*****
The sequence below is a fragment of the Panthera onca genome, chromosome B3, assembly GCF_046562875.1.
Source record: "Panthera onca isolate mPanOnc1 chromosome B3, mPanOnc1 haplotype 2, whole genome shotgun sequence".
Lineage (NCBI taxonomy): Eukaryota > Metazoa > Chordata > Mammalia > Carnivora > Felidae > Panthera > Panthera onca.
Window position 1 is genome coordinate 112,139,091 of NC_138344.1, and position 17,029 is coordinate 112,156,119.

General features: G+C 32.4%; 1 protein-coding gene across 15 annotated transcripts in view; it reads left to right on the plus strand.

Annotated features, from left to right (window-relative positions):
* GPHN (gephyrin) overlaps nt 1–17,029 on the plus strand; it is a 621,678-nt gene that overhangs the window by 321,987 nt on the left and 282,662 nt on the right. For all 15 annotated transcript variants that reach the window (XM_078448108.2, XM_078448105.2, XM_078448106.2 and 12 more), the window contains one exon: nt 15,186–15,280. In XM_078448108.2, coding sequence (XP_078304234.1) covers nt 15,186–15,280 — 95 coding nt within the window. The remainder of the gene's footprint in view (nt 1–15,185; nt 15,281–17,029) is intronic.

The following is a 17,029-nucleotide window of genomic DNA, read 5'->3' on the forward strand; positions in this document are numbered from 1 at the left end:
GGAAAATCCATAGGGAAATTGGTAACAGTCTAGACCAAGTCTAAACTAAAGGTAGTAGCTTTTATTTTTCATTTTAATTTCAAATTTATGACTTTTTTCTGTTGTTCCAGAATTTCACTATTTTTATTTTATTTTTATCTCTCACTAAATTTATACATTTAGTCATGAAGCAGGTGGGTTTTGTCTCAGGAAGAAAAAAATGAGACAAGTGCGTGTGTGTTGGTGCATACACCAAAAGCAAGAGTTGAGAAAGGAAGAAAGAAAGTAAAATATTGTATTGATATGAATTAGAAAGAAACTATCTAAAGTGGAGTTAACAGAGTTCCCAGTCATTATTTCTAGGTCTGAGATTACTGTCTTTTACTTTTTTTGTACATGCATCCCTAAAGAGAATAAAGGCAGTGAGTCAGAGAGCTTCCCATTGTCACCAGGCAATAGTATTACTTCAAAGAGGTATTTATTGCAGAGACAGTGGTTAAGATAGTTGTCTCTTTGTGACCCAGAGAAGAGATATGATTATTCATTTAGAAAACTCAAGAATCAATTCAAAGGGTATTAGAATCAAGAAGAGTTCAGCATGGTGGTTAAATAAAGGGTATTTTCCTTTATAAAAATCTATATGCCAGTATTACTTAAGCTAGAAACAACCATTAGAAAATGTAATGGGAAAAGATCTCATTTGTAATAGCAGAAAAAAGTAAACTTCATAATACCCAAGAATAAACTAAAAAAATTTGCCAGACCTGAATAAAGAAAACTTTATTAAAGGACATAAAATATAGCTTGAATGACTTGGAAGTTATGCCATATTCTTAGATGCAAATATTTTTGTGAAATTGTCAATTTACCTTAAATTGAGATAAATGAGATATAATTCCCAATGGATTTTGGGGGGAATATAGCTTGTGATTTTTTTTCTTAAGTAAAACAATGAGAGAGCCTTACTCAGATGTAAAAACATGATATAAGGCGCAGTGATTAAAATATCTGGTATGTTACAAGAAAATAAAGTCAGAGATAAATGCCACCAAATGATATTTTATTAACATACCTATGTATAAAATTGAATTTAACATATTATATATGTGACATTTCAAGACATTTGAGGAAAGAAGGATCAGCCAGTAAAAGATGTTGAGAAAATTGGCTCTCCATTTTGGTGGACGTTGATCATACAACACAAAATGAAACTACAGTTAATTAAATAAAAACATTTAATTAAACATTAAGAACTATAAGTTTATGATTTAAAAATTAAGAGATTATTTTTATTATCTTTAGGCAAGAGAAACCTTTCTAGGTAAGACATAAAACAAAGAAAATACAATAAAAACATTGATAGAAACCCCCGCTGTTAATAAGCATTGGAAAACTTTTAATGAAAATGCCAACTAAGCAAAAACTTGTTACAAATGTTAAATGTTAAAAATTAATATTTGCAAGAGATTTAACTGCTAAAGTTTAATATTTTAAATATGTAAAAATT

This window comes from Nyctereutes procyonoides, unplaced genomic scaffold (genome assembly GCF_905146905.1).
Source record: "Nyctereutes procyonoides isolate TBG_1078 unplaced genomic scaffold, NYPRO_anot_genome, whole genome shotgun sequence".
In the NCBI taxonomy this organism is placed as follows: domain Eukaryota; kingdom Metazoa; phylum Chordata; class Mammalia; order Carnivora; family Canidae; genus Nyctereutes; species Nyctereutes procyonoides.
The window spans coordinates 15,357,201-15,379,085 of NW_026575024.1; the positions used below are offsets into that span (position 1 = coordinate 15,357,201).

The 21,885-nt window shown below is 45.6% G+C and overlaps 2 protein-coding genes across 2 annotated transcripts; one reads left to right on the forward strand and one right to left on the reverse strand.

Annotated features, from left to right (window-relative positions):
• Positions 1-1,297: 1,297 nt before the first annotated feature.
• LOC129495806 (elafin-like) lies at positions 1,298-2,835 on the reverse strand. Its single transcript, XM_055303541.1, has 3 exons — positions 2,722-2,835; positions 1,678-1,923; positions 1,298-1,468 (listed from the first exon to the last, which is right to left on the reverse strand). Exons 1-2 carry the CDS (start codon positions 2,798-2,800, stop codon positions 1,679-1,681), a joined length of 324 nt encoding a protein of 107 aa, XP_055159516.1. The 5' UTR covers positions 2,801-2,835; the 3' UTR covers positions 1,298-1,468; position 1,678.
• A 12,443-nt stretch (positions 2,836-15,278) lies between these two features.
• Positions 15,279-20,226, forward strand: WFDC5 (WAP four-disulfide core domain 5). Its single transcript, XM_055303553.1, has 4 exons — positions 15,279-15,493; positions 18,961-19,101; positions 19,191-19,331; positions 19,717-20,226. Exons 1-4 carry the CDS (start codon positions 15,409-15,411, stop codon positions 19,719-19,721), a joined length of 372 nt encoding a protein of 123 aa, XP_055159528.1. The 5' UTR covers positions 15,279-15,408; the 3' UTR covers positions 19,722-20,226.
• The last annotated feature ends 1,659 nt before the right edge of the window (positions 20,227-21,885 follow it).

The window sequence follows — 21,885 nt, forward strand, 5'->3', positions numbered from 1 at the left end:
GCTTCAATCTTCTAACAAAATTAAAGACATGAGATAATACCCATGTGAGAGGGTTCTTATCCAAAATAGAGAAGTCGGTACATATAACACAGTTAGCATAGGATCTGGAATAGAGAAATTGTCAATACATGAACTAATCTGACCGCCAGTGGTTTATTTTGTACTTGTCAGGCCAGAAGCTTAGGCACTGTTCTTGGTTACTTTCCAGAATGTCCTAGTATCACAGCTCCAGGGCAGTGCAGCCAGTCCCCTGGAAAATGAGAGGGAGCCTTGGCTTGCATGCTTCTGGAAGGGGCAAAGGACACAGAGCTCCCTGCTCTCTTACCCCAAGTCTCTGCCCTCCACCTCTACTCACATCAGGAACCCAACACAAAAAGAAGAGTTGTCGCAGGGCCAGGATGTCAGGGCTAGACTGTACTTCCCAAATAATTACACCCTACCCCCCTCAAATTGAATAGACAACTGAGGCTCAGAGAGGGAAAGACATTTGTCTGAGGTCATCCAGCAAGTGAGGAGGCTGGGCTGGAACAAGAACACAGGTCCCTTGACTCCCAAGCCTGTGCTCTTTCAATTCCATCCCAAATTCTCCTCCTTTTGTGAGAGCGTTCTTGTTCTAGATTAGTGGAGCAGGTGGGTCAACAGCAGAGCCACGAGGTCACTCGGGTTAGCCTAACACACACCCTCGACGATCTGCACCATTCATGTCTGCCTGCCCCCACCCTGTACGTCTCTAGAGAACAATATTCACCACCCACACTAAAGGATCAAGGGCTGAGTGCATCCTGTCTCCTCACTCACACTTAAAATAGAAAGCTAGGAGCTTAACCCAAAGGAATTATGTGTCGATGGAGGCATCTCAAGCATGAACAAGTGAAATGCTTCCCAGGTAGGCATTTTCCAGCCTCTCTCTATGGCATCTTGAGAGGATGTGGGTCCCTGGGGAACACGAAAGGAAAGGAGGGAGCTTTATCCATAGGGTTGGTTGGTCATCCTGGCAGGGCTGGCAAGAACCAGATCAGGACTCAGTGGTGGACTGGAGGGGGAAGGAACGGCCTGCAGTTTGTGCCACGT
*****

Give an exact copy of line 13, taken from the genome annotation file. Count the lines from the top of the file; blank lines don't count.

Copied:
The window spans coordinates 15,357,201-15,379,085 of NW_026575024.1; the positions used below are offsets into that span (position 1 = coordinate 15,357,201).